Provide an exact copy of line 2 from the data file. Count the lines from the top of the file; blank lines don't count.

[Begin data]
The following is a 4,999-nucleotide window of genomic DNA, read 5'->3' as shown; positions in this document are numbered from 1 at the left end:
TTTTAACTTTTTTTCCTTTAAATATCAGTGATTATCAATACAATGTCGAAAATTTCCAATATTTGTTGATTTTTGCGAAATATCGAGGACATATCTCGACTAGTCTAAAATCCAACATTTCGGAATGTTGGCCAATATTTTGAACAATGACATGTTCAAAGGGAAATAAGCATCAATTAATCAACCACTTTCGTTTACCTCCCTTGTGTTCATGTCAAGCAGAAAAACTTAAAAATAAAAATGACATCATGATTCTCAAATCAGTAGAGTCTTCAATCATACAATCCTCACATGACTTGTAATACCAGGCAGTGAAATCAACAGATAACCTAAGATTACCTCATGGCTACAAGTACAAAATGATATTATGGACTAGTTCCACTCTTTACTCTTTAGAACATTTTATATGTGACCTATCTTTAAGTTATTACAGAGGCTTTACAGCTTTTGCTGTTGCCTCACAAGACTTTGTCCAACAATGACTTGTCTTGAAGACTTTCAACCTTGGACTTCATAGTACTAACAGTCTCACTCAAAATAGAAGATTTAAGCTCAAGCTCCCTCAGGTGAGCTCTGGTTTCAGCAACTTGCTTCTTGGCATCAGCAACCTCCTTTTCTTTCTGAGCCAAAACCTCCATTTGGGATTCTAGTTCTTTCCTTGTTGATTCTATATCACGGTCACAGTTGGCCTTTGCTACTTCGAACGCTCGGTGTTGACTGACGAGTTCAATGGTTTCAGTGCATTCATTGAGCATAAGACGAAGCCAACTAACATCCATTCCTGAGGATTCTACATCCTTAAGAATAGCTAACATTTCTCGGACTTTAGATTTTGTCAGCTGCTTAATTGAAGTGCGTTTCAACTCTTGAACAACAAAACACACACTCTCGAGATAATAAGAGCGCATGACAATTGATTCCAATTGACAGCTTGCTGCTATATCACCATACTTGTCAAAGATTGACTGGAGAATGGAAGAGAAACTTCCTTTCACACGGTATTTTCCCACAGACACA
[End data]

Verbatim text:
TTTTAACTTTTTTTCCTTTAAATATCAGTGATTATCAATACAATGTCGAAAATTTCCAATATTTGTTGATTTTTGCGAAATATCGAGGACATATCTCGACTAGTCTAAAATCCAACATTTCGGAATGTTGGCCAATATTTTGAACAATGACATGTTCAAAGGGAAATAAGCATCAATTAATCAACCACTTTCGTTTACCTCCCTTGTGTTCATGTCAAGCAGAAAAACTTAAAAATAAAAATGACATCATGATTCTCAAATCAGTAGAGTCTTCAATCATACAATCCTCACATGACTTGTAATACCAGGCAGTGAAATCAACAGATAACCTAAGATTACCTCATGGCTACAAGTACAAAATGATATTATGGACTAGTTCCACTCTTTACTCTTTAGAACATTTTATATGTGACCTATCTTTAAGTTATTACAGAGGCTTTACAGCTTTTGCTGTTGCCTCACAAGACTTTGTCCAACAATGACTTGTCTTGAAGACTTTCAACCTTGGACTTCATAGTACTAACAGTCTCACTCAAAATAGAAGATTTAAGCTCAAGCTCCCTCAGGTGAGCTCTGGTTTCAGCAACTTGCTTCTTGGCATCAGCAACCTCCTTTTCTTTCTGAGCCAAAACCTCCATTTGGGATTCTAGTTCTTTCCTTGTTGATTCTATATCACGGTCACAGTTGGCCTTTGCTACTTCGAACGCTCGGTGTTGACTGACGAGTTCAATGGTTTCAGTGCATTCATTGAGCATAAGACGAAGCCAACTAACATCCATTCCTGAGGATTCTACATCCTTAAGAATAGCTAACATTTCTCGGACTTTAGATTTTGTCAGCTGCTTAATTGAAGTGCGTTTCAACTCTTGAACAACAAAACACACACTCTCGAGATAATAAGAGCGCATGACAATTGATTCCAATTGACAGCTTGCTGCTATATCACCATACTTGTCAAAGATTGACTGGAGAATGGAAGAGAAACTTCCTTTCACACGGTATTTTCCCACAGACACA